Reading aloud to Kindergartners at Dixon Elementary in Elmbrook is being reduced, because it is “passive.” (“Elmbrook turns page with new literacy curriculum,” May 7).
The research on reading aloud to children is very impressive: Children who are read to regularly outperform children not read to on a wide variety of measures of language and literacy: they develop higher levels of vocabulary, grammar, and a better knowledge of how stories are constructed, which helps make book reading more comprehensible.
Even more important, read-alouds increase enthusiasm for reading. Anyone who has worked in elementary school (anyone who has been to elementary school) has seen this: The teacher reads Charlotte’s Web to the class; the book disappears from the school library and local bookstores. Children go from there to Stuart Little and The Trumpet of the Swan, and eventually to fine authors such as Judy Blume. The result is a lifetime reading habit, and very high levels of literacy.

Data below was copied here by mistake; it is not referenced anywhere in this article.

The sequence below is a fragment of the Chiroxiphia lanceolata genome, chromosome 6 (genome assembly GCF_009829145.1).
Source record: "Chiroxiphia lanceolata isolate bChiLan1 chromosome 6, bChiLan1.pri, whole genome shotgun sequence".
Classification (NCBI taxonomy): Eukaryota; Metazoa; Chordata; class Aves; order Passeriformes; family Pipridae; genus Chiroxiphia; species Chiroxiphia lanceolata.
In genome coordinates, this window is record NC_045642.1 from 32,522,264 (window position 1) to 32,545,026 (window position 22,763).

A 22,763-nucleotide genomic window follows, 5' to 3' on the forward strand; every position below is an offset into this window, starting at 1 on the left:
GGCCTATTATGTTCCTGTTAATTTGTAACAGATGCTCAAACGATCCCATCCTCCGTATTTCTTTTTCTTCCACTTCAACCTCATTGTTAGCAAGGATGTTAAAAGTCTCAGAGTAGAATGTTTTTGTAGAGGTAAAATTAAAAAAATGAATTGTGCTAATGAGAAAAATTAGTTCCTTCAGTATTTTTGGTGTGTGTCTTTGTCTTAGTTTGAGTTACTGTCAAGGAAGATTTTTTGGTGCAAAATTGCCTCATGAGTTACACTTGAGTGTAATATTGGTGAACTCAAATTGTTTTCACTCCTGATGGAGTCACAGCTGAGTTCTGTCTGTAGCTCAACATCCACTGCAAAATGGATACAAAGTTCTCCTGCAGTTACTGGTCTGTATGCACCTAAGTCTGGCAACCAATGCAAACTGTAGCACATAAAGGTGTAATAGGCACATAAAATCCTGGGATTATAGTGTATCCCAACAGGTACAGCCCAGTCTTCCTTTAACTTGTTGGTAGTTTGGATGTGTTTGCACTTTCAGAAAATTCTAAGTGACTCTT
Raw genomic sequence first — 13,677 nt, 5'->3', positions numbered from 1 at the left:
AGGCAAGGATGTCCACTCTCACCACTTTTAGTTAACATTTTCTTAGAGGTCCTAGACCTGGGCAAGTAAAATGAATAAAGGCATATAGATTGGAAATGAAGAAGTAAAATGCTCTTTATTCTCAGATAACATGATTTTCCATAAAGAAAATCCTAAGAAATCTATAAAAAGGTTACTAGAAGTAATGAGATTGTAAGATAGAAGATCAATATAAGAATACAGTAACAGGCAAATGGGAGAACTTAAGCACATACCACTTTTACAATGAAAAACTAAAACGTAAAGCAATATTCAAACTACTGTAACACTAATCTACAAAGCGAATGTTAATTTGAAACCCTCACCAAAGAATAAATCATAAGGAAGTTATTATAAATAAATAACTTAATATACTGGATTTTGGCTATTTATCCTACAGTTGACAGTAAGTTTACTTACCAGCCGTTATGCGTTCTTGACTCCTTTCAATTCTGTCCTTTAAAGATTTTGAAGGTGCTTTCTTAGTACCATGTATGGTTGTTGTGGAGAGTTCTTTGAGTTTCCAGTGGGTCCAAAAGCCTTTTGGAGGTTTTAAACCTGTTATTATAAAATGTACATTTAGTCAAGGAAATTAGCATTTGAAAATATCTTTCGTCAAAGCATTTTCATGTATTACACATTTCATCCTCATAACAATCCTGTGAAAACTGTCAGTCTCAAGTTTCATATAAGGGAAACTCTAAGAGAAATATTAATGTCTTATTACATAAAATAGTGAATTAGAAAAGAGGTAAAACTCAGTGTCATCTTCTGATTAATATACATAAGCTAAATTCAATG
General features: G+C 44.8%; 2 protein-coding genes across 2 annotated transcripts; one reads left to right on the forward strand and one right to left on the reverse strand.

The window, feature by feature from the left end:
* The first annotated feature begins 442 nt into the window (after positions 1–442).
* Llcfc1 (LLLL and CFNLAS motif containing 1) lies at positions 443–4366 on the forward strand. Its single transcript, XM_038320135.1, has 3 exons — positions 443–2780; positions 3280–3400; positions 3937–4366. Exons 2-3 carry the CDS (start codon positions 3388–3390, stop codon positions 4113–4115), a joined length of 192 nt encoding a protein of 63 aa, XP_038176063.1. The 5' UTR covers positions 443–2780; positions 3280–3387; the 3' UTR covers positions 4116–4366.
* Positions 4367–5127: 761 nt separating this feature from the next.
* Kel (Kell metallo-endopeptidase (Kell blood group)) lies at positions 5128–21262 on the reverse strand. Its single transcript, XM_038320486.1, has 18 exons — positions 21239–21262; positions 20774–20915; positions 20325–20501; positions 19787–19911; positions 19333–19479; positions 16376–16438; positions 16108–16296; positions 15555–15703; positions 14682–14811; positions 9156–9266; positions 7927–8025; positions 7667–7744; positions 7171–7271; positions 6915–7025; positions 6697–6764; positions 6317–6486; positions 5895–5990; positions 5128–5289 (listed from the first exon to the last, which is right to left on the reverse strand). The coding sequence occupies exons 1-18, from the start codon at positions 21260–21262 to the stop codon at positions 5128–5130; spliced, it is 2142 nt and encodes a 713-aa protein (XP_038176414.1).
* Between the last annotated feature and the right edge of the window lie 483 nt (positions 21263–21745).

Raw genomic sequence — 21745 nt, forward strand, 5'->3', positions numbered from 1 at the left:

Brassell, D. 2003. Sixteen books went home tonight: Fifteen were introduced by the teacher. The California Reader 36 (3): 33-39.
Bus, A., M. Van Ijzendoorn, and A.Pellegrini. 1995. Joint book reading makes for success in learning to read: A meta-analysis on intergenerational transmission of literacy. Review of Educational Research 65: 1-21.
Krashen, S. 2011. Reach Out and Read (Aloud): An inexpensive, simple approach to closing the equity gap in literacy. Language Magazine 10 (12): 17-19.
Trelease, J. 2006. The Read-aloud Handbook. New York, NY: Penguin Books.
Wang, F. Y., and S.Y. Lee. 2007. Storytelling is the bridge. International Journal of Foreign Language Teaching, 3(2), 30-35.